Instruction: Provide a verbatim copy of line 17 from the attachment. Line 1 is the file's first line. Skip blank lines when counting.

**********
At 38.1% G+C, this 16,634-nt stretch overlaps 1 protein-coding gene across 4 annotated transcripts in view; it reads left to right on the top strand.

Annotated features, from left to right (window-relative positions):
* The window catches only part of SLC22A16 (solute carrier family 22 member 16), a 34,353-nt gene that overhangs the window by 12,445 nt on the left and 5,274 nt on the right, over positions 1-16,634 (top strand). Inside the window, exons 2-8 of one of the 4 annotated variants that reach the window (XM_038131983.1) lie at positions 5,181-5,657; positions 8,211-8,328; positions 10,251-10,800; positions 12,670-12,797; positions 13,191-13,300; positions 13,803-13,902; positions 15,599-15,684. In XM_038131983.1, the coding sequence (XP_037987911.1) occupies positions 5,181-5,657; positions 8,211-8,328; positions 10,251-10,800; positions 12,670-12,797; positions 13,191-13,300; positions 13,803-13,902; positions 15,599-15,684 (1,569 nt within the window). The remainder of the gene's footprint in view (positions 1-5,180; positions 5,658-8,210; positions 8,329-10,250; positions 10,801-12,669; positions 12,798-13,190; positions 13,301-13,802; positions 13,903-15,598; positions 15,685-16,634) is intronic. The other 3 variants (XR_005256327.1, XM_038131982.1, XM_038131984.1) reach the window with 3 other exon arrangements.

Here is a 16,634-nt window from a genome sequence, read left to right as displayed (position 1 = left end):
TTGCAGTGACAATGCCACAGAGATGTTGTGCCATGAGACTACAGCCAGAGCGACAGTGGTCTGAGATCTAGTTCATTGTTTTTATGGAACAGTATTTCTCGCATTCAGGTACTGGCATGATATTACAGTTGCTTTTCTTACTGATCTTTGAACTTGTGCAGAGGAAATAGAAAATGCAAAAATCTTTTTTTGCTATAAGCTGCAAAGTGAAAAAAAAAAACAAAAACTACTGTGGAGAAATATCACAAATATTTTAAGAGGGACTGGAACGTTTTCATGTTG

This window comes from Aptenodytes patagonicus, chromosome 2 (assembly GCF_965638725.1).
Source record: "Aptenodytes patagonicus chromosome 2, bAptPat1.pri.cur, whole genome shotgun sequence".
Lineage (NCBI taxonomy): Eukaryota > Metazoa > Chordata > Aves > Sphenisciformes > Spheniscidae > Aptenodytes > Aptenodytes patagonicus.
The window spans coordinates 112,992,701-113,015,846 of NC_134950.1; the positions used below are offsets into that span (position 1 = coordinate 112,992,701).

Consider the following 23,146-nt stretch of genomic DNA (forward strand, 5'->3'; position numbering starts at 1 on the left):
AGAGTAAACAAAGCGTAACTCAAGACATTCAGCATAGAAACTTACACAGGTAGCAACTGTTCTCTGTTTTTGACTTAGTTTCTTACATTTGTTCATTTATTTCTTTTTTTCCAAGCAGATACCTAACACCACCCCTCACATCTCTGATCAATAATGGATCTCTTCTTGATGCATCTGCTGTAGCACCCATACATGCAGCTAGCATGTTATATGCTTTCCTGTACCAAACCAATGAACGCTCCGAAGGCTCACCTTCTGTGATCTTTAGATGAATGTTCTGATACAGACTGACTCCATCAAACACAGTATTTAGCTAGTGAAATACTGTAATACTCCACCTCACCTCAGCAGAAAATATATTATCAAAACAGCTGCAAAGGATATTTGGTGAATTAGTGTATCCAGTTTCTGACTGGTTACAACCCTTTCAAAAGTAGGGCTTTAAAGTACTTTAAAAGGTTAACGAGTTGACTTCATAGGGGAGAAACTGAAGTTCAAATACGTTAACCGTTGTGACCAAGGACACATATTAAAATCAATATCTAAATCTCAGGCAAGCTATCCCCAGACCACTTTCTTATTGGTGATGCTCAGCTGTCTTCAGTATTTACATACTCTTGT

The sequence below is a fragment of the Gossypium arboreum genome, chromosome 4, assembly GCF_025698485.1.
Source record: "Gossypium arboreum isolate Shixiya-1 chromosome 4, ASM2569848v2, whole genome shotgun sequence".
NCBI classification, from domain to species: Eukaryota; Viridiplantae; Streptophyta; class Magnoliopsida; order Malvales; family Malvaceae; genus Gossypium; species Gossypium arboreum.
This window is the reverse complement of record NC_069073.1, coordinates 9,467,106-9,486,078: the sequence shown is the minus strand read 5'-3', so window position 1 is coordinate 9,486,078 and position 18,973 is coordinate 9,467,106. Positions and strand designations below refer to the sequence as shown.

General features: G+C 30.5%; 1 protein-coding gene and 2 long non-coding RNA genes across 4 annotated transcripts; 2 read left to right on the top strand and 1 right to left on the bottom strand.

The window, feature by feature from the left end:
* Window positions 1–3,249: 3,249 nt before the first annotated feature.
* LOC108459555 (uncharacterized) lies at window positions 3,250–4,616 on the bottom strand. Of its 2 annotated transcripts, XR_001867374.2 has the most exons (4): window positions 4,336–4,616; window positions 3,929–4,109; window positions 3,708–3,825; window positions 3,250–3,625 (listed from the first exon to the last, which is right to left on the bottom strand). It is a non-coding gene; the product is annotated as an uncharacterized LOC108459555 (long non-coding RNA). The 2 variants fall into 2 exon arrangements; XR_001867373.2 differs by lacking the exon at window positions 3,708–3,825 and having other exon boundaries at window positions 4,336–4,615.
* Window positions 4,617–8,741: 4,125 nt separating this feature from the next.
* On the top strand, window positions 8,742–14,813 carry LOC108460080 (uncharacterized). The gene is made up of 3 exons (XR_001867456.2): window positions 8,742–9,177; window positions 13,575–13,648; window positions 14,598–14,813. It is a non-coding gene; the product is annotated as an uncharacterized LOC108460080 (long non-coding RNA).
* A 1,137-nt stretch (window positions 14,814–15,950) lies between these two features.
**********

The window, feature by feature from the left end: